Ansellia africana

Lindl.

Family: Orchidaceae
Common names:
leopard orchid (Eng.); luiperdorgidee (Afr.); imfeyenkawu(Zulu)

Heavily spotten form Photo Martin von Flintel
© Martin von Flintel

This is the largest of our epiphytic orchids and grows in spectacular clumps in trees in the subtropical areas of southern Africa.

Description
Ansellia africanaThis orchid is an epiphyte, which means that the whole plant, roots and all, grow above ground, attached to the branches of trees. The roots, which anchor the plant to the tree, are specially adapted to absorb water and nutrients very quickly. An unusual feature are the needle-like roots pointing upwards which form in a dense mass around the pseudobulbs and catch the rotting leaves and detritus upon which the plant feeds.

The plant flowers during the dry winter months in a mass of yellow or greenish yellow blooms, which can be lightly or heavily marked with brown spots. In the wild, plants live for a long time and can become very large, some estimated to weigh over a tonne.

Distribution
It is found in tropical Africa and into N Namibia, N Botswana, Swaziland, and in South Africa in the Northern Province, the Lowveld and Kwa-Zulu/Natal, mainly in the hot, dry river valleys.

Derivation of name and historical aspects
Unspotted yellow formThe plant was named after John Ansell, an assistant botanist on an 1841 expedition to the Niger River. In South Africa we have only the one species.

Ecology
Nichols (2002) records that hawk moths visit the very sweetly scented flowers at night and that a pair of eagle owls made their nest in a huge clump of Ansellia africana in the hutted camp at Ndumu Game Reserve. The roots of this species are especially adapted to ensure its survival as an epiphyte.

Uses and cultural aspects
Traditional Ansellia africana is used as a love charm, as an antidote for bad dreams and at homesteads to ward off lightning. It is also much in demand as a specimen plant in gardens.

Growing Ansellia africana

Growing in treeThis is a plant for that specimen tree in the garden. Because it will grow into a very large plant, it is best wedged into a fork or secured onto a large branch. It is important that the plant does not move about until new roots have secured it to the tree. This could take up to two years depending on growing conditions.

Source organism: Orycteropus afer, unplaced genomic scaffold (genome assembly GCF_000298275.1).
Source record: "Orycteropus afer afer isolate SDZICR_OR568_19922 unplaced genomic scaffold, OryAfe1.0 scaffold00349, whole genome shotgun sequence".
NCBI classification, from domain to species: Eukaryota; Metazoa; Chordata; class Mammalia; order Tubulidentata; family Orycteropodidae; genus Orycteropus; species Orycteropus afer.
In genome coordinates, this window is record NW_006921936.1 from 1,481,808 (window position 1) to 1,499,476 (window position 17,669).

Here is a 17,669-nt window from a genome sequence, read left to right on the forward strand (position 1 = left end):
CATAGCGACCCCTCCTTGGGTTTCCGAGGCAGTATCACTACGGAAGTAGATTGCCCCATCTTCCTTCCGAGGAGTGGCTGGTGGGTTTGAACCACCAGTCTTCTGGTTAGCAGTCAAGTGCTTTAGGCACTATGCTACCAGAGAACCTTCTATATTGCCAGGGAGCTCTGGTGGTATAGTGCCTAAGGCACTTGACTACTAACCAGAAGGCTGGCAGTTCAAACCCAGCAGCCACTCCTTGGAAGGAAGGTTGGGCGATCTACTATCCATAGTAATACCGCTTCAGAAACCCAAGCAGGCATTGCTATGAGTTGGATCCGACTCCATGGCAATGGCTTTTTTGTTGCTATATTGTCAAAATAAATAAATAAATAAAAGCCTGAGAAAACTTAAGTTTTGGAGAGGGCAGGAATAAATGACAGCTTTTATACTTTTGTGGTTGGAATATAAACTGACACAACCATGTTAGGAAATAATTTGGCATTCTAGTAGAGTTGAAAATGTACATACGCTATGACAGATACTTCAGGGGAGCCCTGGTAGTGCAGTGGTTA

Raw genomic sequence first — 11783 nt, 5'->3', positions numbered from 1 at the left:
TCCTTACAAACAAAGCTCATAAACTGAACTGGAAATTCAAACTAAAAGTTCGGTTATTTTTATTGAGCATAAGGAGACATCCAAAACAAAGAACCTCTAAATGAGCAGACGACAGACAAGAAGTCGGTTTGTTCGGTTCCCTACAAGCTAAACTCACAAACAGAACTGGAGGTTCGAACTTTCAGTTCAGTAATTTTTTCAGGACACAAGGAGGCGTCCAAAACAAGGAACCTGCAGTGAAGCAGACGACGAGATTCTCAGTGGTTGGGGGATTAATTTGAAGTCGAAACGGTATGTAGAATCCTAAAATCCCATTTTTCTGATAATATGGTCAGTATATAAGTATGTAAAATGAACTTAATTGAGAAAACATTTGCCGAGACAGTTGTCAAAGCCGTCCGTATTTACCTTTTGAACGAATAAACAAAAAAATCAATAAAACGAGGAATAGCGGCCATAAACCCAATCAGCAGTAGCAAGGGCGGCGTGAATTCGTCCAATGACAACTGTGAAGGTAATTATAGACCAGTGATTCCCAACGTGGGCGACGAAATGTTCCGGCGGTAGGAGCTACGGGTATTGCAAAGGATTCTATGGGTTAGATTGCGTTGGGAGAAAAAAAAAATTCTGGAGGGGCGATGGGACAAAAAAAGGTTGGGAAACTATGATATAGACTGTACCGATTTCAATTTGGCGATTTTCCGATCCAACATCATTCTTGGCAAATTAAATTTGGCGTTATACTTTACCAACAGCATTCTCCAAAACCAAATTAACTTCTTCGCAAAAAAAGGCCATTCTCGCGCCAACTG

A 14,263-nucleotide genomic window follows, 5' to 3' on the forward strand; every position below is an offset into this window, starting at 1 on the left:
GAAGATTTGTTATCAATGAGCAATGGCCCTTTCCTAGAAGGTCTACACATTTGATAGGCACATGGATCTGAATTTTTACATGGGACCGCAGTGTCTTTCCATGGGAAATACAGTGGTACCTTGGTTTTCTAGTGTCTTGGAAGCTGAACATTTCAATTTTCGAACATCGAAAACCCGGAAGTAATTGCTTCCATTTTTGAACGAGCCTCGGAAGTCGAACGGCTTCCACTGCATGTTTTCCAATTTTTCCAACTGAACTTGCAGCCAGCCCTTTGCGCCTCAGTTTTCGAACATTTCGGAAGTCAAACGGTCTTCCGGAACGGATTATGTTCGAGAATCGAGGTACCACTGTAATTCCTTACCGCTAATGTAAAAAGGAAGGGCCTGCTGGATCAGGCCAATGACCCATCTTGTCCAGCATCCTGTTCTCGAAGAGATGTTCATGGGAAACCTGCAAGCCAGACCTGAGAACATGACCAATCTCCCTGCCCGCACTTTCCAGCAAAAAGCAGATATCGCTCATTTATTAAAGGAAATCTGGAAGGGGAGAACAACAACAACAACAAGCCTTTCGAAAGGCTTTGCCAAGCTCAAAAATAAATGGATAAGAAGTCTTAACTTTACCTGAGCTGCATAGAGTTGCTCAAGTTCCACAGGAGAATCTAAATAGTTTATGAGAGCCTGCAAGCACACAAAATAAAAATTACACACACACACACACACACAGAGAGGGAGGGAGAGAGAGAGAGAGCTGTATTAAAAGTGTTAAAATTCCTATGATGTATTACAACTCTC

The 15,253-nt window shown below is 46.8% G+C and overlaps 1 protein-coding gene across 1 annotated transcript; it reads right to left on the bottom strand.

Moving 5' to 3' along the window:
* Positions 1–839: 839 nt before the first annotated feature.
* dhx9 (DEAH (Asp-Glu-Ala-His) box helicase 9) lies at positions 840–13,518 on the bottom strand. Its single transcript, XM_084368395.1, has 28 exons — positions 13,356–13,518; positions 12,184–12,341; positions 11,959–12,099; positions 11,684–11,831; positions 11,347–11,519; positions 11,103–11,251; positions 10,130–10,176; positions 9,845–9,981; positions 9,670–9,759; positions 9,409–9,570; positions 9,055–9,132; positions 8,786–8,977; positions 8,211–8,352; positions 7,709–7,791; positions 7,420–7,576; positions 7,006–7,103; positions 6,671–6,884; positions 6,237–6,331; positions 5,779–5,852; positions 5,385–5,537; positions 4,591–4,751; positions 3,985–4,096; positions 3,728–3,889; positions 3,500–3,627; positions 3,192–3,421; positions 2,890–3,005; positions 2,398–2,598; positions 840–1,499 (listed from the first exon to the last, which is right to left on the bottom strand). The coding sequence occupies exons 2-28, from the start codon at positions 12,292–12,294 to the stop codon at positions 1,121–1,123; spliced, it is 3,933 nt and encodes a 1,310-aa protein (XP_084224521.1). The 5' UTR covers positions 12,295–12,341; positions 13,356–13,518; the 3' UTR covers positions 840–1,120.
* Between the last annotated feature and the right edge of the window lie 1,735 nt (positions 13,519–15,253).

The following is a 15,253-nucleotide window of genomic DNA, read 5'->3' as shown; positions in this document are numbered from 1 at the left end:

During summer the plant should be watered regularly allowing it to dry out between watering. Once new roots have formed, the occasional application of plant food will speed up growth and improve flowering. During the winter months the plant should be kept dry to allow the canes to harden off and for flower buds to be initiated. It will also grow in pots provided that coarse bark is used as a growing medium. Although this is a subtropical plant, it will survive occasional mild frost.

References

  • Batten, A. & Bokelmann, H. 1966. Wild flowers of the eastern Cape Province. Cape & Transvaal Printers, Cape Town.
  • Jackson, W.P.U. 1987. Origins and derivations of names of South African plant genera. University of Cape Town.
  • Leistner, O.A. (ed.). 2000. Seed plants of southern Africa: families and genera. Strelitzia 10. National Botanical Institute, Pretoria.
    Nichols, G. 2002. Indigenous Plant of the Month. The Grapevine October 2002:76
    Pooley, E. 1998. A field guide to wild flowers of KwaZulu-Natal and the eastern region. Natal Flora Publications Trust, Durban.
    Stewart, J., Linder, H.P., Schelpe, E.A. & Hall, A.V. 1982. Wild orchids of South Africa. Macmillan, Cape Town.

 


Brian Tarr
Natal National Botanic Garden



To find out if SANBI has seed of this or other SA species, please email our seedroom.

This page forms part of the South African National Biodiversity Institute's plant information website www.plantzafrica.com.


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